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Date of Issue: September 07, 2006

Island accommodation owners face bleak future without tax relief

Two years ago, when escalating property taxes threatened to drive a number of "mom-and-pop" motels out of business on Anna Maria Island - and directly into the condominium market - affected residents formed the Citizens Against Runaway Taxation group to literally fight to save the "Old Florida" flavor of the Island.

Meetings were held, committees organized, politicians gave great speeches about "helping the little guy" and action was promised.

Two years later, however, any effective legislation to halt the ever-increasing spiral of Island property values is nowhere on the radar scope.

County Commissioner Jane von Hahmann, whose district includes the Island and Cortez, is introducing local legislation that would put a cap on taxation and roll the millage rate back to a different year, but that effort would only delay payment of the taxes until the property is sold.

Any real change in how Florida property appraisers determine property values, especially waterfront and barrier island real estate, must come from the Florida Legislature.

Although a bi-partisan tax committee of both the Florida House and Senate will discuss all issues of taxation - including property appraisal methods - at the next legislative session, any legislation that could ease the plight of Island motel owners is probably several years away.

It might be too late.

Since 2004, a number of Island accommodations have been converted to condominiums, including the Siam Garden Resort, the Anna Maria Beach Cottages and the former Econolodge Resort in Bradenton Beach.

And more "mom-and-pop" owners are considering such a move after receiving their 2006-07 Truth in Millage notice from Manatee County Property Appraiser Charles Hackney.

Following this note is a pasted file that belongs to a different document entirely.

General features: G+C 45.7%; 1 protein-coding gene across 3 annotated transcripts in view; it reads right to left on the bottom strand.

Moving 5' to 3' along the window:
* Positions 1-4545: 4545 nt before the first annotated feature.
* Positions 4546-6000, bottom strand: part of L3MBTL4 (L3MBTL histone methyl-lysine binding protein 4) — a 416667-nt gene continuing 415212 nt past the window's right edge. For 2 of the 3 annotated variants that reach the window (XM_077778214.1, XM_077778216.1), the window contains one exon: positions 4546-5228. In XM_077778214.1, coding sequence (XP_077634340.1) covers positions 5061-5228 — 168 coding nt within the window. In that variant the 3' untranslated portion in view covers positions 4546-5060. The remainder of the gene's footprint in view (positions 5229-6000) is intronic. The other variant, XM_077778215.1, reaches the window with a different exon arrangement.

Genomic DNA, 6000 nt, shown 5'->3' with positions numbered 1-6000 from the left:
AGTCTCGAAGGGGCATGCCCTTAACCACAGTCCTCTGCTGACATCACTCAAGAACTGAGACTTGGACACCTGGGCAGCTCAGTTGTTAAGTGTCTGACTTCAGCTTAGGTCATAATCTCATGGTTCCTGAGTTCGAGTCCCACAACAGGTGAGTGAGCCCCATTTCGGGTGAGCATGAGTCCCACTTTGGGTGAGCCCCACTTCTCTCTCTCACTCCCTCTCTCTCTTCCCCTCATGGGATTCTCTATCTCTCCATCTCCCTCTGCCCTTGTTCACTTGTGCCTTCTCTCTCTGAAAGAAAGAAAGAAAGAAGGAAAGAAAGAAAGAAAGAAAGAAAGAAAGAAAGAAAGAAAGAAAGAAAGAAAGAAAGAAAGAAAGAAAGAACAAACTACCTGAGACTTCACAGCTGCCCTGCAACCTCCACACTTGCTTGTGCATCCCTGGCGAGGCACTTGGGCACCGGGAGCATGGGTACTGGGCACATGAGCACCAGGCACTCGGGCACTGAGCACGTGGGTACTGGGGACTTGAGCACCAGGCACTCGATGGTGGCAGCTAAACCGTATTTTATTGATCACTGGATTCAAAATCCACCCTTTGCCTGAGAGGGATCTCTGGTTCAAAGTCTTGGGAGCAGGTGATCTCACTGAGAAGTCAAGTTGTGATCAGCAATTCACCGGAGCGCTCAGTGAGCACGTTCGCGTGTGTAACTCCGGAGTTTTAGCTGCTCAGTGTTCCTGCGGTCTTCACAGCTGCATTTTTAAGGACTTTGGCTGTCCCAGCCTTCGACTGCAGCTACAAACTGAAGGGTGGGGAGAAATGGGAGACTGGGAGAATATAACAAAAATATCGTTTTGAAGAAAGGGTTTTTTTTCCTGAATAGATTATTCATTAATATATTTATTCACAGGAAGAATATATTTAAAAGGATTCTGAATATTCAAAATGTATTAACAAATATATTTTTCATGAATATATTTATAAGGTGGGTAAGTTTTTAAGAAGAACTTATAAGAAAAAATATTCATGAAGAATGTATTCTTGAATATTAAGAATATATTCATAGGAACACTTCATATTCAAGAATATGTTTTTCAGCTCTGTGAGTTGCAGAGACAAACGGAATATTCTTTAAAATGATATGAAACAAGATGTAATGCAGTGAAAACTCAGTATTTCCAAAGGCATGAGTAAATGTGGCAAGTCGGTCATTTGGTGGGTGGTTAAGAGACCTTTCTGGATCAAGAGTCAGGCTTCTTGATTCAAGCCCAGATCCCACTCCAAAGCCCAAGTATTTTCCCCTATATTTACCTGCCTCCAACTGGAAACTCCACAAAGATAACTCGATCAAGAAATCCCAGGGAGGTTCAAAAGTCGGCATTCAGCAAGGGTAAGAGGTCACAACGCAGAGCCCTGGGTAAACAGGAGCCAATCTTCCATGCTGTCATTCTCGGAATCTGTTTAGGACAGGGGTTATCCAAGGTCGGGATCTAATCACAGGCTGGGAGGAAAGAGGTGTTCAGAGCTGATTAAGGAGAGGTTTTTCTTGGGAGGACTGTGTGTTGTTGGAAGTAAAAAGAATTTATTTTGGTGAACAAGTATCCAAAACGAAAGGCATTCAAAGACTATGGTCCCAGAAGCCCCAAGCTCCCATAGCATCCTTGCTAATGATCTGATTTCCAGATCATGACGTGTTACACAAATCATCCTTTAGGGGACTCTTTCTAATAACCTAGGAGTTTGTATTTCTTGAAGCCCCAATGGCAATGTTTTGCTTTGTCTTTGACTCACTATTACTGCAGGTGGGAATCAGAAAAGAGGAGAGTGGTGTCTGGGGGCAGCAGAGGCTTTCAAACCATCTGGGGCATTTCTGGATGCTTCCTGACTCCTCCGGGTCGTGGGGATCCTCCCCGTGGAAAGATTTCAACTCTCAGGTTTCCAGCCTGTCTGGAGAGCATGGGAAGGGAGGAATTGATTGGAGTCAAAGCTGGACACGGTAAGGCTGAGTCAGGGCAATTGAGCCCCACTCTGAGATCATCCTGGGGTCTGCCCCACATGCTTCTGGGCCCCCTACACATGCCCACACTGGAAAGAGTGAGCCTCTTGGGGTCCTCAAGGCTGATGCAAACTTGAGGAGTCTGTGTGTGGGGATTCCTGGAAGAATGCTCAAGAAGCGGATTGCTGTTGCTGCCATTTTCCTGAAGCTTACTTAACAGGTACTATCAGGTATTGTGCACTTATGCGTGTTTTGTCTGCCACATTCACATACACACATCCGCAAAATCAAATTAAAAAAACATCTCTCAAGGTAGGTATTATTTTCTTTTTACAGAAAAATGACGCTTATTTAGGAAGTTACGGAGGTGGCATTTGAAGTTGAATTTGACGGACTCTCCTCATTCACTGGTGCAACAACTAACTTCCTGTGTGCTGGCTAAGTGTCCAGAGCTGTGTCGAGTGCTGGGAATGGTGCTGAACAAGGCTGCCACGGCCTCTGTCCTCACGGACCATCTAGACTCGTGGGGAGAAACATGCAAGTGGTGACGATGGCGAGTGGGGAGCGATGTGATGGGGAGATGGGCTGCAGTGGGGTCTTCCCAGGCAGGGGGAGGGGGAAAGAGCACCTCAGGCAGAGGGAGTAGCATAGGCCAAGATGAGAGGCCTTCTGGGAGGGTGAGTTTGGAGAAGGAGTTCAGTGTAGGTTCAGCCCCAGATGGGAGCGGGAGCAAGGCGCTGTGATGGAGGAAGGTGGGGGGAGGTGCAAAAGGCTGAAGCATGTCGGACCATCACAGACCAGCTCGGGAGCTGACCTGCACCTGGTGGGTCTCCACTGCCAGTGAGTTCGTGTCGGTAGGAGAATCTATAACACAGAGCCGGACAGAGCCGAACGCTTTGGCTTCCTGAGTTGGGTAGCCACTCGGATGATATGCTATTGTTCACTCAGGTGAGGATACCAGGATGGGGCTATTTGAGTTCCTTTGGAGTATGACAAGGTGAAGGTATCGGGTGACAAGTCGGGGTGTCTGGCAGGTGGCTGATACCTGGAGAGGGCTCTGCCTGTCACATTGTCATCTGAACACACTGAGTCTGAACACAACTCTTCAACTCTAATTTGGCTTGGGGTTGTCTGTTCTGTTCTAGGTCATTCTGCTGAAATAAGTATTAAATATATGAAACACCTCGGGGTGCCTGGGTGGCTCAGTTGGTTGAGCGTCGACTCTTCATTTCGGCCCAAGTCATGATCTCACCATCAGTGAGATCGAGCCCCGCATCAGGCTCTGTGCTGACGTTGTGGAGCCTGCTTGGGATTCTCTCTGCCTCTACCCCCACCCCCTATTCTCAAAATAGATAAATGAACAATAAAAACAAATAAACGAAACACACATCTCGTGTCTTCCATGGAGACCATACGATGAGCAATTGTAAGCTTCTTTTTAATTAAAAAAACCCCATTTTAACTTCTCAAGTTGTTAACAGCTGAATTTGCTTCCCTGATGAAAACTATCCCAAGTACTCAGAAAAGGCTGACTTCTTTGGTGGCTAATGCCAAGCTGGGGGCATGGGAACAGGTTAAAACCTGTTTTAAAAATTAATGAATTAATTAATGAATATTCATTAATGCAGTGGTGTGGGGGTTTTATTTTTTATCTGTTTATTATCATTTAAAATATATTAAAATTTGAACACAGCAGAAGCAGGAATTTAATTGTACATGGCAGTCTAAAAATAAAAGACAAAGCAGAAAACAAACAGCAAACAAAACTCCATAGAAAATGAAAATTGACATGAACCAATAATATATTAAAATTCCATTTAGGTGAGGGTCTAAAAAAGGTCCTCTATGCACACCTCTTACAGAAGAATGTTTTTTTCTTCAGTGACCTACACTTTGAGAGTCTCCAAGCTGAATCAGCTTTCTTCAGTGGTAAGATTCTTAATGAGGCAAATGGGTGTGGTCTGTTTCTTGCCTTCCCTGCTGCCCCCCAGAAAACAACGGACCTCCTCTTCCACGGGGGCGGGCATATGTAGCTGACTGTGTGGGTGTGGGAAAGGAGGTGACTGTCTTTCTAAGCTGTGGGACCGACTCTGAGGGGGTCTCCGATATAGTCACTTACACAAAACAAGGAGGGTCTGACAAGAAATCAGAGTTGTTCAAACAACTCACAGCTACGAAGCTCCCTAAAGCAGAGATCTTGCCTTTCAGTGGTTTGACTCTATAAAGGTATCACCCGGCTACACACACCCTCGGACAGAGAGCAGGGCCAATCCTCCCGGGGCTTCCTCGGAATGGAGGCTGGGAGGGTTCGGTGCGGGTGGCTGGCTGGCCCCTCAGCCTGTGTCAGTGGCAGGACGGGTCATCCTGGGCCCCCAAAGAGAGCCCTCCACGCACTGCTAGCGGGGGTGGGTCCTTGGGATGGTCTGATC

Bill Shearon and Tjet Martin opened Linger Longer in Bradenton Beach four years ago for the rental income from the two duplexes and as a retirement home.

Three years ago, Shearon's property value was put at $1.5 million by the Manatee County Property Appraiser's Office. This year, it's valued at $2.9 million, a nearly 200 percent climb in value - and the property taxes have risen accordingly.

"Last year I paid $26,000 in property taxes and that was double what I paid two years ago. This year, my [tax] bill is $39,900 and that doesn't include the $7,200 for insurance."

Shearon calculated that the first $47,100 in income he generates this year will go for taxes and insurance. Then come the utilities, maintenance and mortgage payments.

"I only have four units," he said. "Basically, I have to average $884 in revenue each week just to break even. You've heard of a cash flow, well, this is a ‘cash trickle.'"

With an average annual occupancy of 60 percent for Island accommodations, Shearon said he's now operating a "non-profit business." And August was the slowest month of the year.

"I can't believe my value doubled in one year. I know the county is looking at the duplexes as condominiums, but I would have to get $1.5 million for each duplex under their logic," he observed dryly.

In a down Island real estate market, "No one is going to pay that. So I'm stuck with the place," he concluded.

"It's like an alligator," he maintained. "You have to feed it every day, but you don't get to play with it," he said without laughing.

He dismissed the proposed "cap" by the Manatee County Commission as "little help." It only defers taxes, not lower them. "What about next year? Will assessed values go down and taxes go down?"

The Florida Legislature might eventually take action, but if property taxes were lowered through changes in how county property appraiser's determine taxable value, the politicians would just have to look elsewhere for money.